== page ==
I only ever listen to Beach House records when I’m in the right mood—usually before bed, almost always alone, and only when mentally at ease. Their music is incredibly meditative thanks to Victoria Legrand’s charmingly ambiguous lyrics, and while it’s inoffensive enough to work as background music, it feels wasted without my full attention.
Depression Cherry is particularly conducive to reflection in the same way that Beach House’s earlier dream-pop (the self-titled debut and Devotion) was; more dream and less pop. Yet this introspection is paradoxically escapist, in that the personal is treated with a comfortable sense of distance, because, through the lens of Scally’s floating guitars and Legrand’s lullaby-like vocals, it is all elevated into something more beautiful than perhaps it really is. Depression Cherry—as its name suggests—is especially concerned with turning the melancholy into something artful, creating a mindfully ‘beautiful’ aesthetic in which both joy and sorrow are packaged neatly together as one.
Perhaps most emblematic of the record is ‘Beyond Love’. Legrand’s weightless vocals sit upon radiant guitars and synths, professing; “I’m gonna tear off all the petals from the rose that’s in your mouth.” In “PPP” she observes; “The white clothes they gave you / You wear them so well”. Lyrically the songs are beauty-obsessed and vague enough for a listener to project upon, but distinct enough to feel genuine. ‘Space Song’ is typically sombre in a lyrical sense—”Who will dry your eyes / When it falls apart?”—but musically it is purely uplifting, even euphoric (in the non-meme sense of the word, obviously). ‘Sparks’ is more hopeful; “And then we’re vanishing / No one around / And then it comes again”. As with the rest of the record, drums sit low in the mix while vocals and guitars dominate, each gradual progression feeling momentous.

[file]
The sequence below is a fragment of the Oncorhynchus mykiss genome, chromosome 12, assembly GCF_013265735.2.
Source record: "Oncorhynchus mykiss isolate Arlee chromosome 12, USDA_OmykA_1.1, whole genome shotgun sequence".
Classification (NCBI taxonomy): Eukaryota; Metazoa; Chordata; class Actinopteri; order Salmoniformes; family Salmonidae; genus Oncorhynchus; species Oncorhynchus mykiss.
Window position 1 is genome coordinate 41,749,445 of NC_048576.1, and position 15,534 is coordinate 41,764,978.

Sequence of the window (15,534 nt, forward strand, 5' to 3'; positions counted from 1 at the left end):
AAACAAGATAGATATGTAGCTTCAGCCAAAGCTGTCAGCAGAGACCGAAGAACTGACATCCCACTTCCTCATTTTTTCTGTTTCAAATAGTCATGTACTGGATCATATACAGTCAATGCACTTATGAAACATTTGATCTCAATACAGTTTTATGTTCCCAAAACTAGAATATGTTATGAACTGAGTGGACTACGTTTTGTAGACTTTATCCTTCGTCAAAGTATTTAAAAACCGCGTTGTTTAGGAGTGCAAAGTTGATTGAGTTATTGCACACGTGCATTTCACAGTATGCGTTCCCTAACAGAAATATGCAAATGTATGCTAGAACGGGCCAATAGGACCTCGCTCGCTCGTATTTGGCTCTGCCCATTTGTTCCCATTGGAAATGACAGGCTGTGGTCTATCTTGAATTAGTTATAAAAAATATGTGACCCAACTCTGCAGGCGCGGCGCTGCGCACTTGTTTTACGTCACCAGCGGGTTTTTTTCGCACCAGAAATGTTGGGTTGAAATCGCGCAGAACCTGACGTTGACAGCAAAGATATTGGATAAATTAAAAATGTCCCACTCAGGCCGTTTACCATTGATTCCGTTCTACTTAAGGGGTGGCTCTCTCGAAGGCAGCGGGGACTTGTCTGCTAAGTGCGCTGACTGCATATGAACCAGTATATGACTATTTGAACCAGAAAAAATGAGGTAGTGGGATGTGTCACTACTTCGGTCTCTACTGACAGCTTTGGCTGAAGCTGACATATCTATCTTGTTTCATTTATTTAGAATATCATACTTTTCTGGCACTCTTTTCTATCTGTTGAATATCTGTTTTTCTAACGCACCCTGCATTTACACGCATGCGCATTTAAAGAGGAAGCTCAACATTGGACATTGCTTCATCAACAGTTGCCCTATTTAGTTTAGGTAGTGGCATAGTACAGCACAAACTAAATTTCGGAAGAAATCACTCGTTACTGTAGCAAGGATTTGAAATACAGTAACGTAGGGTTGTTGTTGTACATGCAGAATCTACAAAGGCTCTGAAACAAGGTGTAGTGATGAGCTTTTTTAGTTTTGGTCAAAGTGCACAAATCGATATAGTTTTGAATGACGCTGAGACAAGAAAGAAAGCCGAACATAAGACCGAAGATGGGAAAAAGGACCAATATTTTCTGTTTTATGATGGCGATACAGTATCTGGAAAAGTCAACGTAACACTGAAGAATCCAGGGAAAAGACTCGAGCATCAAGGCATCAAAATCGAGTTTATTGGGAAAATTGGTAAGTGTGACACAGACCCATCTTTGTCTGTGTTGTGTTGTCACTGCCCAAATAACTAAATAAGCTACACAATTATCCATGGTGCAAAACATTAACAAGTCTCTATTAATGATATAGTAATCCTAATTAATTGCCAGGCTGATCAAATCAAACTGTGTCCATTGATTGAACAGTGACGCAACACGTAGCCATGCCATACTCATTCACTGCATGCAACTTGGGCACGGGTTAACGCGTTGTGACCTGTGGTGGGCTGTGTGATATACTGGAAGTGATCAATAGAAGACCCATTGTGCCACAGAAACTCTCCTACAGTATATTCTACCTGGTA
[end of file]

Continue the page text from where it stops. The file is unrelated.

Very little in the album is abrupt, and this sonic cohesiveness is perhaps the record’s greatest success. No moment feels out of place, and no riff or lyric transgresses the Beach House brand, except perhaps for the opening moments of the record’s second song, ‘Sparks’. The bold shoegaze riff dominates the washed-out lyrics and at first seems atypical—when released as a single, fans wondered whether the band had gone in a new, more My Bloody Valentine-y direction—but the song quickly takes on the typical Beach House structure, gradually adding layers of synths and drums that relativise the aggression of the guitars. In this way, ‘Sparks’ really only taunts change without actually bringing it, and the Beach House sound is ultimately preserved.
Moments like these could easily be perceived as a letdown and criticised as more of the same, but for a longtime fan like myself Depression Cherry is instead intensely comforting; another meditative and consciously ‘beautiful’ experience.